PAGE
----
Using a contact sound (here am I, where are you?), a deep ruffle that can be heard over a large distance, it was tested how many contact sounds the elephants are able to distinguish. Matriarchs, the female leaders of the herd, can distinguish at least a hundred different sounds, meaning that she can distinguish more than a hundred different elephants. The researchers compared this with a test in which a human participant had to distinguish a hundred different persons, placed behind a fence, on the basis of their voices.
Elephants in a Japanese zoo were tested on their numerical skills. Different numbers of objects were placed in buckets and the elephants had to indicate if there was a difference. Similar tests have been performed with children and various primates. Most people find it easier to distinguish one and two than five and six. But this was not the case for the elephants: They could distinguish five and six just as easily as one and two.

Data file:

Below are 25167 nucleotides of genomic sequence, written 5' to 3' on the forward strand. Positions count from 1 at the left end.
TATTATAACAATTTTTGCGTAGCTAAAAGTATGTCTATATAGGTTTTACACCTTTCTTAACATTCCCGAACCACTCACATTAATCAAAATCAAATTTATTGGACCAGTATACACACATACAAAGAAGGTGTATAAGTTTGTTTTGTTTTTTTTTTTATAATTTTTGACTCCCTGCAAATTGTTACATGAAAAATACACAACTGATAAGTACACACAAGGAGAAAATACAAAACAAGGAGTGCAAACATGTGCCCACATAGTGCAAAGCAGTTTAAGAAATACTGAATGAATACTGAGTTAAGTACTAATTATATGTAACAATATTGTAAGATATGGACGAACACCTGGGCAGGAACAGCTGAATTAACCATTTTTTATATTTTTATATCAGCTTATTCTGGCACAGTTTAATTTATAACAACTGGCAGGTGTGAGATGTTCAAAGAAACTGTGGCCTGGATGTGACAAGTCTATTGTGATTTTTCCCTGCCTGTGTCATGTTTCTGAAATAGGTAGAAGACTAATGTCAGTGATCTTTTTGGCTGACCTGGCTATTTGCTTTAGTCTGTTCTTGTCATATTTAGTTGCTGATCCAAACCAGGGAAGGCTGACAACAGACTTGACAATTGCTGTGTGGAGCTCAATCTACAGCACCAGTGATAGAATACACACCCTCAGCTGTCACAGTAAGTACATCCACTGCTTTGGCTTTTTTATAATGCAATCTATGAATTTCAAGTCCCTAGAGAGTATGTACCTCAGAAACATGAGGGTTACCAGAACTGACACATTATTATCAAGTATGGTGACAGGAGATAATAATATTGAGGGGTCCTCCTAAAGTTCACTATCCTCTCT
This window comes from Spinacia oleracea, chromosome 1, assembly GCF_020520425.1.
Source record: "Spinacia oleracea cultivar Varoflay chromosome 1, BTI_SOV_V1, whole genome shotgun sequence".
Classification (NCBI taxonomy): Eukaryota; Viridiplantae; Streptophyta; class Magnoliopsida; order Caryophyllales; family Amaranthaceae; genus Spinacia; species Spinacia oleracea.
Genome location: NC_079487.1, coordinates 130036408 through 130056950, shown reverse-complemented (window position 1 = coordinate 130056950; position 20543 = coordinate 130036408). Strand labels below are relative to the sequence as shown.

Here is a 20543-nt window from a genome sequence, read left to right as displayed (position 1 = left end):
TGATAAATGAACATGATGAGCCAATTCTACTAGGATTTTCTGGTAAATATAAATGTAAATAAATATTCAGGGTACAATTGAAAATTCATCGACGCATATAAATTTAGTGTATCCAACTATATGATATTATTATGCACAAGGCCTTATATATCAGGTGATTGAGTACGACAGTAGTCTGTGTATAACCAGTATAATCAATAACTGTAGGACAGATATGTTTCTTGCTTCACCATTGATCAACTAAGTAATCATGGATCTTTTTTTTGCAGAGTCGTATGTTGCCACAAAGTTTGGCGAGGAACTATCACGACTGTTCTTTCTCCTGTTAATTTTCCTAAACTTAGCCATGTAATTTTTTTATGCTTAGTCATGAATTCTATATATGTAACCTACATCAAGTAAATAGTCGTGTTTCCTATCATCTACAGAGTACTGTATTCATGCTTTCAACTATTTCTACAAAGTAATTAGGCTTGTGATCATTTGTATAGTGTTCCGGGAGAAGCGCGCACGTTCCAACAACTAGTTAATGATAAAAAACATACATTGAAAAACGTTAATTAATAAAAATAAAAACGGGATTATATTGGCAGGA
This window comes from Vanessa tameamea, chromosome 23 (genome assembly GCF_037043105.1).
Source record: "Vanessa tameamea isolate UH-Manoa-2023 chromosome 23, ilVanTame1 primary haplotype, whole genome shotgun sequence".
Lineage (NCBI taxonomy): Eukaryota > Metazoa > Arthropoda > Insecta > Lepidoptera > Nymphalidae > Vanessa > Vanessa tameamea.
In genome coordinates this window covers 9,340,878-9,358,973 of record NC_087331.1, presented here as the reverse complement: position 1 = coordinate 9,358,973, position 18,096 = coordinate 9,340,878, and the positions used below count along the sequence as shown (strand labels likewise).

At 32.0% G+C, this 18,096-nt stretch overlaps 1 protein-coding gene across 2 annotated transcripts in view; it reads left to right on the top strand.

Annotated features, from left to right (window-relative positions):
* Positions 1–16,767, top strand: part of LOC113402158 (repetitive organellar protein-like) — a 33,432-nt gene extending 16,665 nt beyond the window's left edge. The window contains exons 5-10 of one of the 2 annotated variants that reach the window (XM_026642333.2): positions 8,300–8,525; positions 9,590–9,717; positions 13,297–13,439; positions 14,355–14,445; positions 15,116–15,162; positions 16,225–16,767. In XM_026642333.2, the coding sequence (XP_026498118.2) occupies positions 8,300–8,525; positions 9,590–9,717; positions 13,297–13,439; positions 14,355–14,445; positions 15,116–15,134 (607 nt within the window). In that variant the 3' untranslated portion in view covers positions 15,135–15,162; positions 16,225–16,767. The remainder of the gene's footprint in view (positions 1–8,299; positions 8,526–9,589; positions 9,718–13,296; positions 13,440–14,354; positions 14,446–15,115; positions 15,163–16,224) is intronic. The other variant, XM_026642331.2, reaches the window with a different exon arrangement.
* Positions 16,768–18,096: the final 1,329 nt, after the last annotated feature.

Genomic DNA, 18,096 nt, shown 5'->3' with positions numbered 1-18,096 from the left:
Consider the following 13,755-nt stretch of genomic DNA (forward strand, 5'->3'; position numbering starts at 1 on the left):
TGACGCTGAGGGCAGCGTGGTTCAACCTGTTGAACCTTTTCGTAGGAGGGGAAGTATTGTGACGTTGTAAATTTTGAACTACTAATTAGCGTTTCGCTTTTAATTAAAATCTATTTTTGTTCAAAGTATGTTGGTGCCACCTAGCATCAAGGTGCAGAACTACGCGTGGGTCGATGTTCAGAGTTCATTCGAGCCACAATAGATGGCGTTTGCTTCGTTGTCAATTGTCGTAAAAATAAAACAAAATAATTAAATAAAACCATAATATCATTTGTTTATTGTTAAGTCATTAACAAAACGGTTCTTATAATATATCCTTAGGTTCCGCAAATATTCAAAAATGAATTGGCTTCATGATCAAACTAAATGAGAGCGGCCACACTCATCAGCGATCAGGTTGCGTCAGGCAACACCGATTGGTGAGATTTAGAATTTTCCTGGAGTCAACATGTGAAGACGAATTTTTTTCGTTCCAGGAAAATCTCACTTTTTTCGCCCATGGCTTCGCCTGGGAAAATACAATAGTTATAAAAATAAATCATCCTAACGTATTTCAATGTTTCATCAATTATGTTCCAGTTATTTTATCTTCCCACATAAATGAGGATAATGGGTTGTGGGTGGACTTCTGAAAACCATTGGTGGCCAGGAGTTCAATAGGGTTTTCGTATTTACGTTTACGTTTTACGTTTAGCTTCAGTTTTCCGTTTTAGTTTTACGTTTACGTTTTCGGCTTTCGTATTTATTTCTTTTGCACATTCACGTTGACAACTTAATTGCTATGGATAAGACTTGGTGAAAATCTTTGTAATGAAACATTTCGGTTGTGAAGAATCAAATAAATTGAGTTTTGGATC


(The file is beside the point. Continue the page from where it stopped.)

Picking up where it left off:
The elephants in Amboseli also seem to hear the difference between human languages. Several different languages are spoken in the region. The Maasai, a nomadic people, speak Maa. Then there are the Kamba, farmers, who speak their own language. And there are often English speaking tourists in the park. The elephants have the most to fear from the Maasai. The elephants sometimes kill their livestock and then the Maasai retaliate. They have the least to fear from tourists, who mainly want to make pictures. When a researcher’s assistant spoke Maa to the elephants, they became anxious. But when he spoke Swahili, peace returned and the animals continued eating. The language skill of the elephants has not yet been investigated further, but the researchers say it is definitely interesting.